Cleveland’s Major League Baseball team has a new name — the Cleveland Guardians.
The organization ultimately selected the “Guardians” from an extensive list of over 1,200 options. By no means is the new moniker a random choice. Part of its allure is that the “Guardians” phrase is deeply embedded within Cleveland history.
The name “Guardians” specifically refers to the city’s famous Art Deco statues. The four pylons of Cleveland’s Hope Memorial Bridge (originally the Lorain-Carnegie Bridge), which connects downtown Cleveland with the city’s Ohio City neighborhood across the Cuyahoga River, each contain two unique sculptures, one facing each direction. These 43-feet tall sandstone slabs are known as the “Guardians of Traffic.”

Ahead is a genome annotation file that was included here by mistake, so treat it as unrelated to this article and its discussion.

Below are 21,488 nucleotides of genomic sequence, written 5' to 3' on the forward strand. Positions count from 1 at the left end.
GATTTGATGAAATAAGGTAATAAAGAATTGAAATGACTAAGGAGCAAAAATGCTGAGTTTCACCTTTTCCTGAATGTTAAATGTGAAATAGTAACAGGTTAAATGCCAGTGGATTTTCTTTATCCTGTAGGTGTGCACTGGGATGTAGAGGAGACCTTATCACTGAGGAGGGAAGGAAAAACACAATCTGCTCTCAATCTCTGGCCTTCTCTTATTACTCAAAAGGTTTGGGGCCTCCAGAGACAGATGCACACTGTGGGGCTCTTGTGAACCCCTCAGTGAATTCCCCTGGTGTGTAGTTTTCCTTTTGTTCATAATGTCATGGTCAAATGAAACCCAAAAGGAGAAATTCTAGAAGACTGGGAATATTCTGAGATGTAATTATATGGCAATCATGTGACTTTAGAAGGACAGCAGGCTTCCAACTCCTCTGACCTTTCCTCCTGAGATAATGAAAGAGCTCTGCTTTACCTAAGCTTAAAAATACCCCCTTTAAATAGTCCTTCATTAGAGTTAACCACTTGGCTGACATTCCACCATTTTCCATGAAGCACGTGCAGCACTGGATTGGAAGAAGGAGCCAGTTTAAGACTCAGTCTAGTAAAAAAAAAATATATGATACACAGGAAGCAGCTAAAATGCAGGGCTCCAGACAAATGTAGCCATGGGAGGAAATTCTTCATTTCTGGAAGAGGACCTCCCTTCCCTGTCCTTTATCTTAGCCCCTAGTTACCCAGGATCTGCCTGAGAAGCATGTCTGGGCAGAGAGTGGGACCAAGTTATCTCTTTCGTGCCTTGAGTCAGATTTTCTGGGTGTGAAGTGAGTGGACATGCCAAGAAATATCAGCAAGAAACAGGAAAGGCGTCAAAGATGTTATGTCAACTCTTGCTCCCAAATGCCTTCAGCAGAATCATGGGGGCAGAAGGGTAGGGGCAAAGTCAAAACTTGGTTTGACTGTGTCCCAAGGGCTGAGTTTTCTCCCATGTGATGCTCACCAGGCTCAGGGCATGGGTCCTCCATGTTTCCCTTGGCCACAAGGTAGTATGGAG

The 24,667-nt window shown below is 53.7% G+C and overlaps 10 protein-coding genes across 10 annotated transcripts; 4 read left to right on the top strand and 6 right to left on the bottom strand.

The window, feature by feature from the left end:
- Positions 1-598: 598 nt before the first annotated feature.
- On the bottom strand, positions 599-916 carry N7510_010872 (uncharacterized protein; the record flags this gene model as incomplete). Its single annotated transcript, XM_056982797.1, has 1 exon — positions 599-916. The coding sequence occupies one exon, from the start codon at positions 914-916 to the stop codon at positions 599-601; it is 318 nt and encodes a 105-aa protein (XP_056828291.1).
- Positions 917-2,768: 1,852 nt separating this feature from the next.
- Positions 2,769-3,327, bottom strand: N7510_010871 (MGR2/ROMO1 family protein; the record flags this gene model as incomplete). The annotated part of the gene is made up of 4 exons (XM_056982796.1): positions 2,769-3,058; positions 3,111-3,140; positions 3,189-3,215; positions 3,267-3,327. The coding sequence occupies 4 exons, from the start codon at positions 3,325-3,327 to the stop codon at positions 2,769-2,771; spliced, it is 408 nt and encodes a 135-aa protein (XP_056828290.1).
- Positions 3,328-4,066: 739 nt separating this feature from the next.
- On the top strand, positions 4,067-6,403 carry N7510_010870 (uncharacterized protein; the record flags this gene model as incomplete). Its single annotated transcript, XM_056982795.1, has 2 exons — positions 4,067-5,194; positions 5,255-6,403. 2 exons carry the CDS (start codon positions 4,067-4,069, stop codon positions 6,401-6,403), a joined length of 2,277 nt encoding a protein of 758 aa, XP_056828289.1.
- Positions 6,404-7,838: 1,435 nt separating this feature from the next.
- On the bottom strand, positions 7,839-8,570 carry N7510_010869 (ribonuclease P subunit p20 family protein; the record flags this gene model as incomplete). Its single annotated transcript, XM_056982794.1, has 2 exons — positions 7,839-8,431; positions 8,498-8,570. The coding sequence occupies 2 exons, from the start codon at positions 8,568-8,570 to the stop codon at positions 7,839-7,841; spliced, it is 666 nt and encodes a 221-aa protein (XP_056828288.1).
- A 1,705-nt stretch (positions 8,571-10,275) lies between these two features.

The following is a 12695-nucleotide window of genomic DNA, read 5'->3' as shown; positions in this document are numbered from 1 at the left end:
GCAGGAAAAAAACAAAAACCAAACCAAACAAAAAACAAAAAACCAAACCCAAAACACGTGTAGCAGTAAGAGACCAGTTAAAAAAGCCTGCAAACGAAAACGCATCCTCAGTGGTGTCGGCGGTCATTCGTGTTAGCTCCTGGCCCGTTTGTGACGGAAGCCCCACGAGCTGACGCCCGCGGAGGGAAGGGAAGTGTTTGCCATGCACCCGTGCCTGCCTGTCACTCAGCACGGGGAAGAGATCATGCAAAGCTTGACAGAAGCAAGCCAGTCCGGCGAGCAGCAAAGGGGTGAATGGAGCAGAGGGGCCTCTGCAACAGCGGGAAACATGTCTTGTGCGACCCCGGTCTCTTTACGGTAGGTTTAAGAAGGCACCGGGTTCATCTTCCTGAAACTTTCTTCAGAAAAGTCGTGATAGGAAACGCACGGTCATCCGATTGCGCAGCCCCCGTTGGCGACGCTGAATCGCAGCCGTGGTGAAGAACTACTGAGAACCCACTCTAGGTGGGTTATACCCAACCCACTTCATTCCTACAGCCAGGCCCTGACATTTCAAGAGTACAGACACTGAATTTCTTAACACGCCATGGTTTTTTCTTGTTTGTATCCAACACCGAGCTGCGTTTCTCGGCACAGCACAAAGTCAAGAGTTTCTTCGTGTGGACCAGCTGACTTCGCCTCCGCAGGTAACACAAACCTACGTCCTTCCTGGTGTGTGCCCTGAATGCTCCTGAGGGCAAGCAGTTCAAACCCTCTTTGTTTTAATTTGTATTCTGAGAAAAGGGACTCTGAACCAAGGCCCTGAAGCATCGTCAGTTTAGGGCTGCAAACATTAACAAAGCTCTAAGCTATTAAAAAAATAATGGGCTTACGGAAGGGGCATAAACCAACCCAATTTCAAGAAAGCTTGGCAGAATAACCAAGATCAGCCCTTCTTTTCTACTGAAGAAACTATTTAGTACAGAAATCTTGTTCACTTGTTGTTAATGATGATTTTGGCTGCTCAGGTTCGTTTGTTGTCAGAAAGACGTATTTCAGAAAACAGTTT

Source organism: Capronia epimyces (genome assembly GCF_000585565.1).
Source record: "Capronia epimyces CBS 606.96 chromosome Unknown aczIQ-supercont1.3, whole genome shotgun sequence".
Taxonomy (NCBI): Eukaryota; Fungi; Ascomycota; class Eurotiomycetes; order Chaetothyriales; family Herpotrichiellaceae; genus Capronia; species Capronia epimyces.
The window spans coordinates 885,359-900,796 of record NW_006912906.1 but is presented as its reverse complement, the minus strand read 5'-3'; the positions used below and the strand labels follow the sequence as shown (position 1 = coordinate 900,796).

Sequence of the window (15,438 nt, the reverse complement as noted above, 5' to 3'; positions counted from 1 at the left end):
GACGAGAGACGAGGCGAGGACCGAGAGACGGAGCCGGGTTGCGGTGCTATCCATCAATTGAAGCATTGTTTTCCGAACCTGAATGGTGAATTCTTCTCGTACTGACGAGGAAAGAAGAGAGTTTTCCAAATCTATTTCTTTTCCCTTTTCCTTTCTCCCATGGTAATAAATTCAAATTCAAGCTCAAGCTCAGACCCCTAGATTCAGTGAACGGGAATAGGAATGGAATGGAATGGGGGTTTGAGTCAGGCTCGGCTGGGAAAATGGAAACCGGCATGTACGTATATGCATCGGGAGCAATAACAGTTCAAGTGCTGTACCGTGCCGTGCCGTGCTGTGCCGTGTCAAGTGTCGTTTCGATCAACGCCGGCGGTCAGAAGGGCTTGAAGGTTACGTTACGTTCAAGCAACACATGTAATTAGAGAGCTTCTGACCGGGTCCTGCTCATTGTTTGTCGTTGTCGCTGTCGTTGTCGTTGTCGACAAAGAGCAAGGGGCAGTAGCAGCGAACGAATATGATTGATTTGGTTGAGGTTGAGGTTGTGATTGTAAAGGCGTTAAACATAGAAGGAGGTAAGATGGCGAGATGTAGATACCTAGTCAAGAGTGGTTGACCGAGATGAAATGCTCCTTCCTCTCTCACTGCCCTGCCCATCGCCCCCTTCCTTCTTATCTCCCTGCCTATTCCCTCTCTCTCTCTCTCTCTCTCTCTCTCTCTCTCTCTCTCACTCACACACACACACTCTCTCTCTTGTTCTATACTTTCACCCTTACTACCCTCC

Each Guardian consists of a human-like figure clasping a specific vehicle, ranging from wagons to stagecoaches to trucks. As famed bridge engineer Wilbur Watson wrote, the Guardians were designed to “typify the spirit of progress in transportation.”
The bridge’s construction completed in 1932, finishing amid the early years of the Great Depression. It stretches 5,865 feet long and stands 93 feet above the river water below.
In 1976, the bridge was placed on the National Register of Historic Places so as to ensure the conservation of the historic Guardians.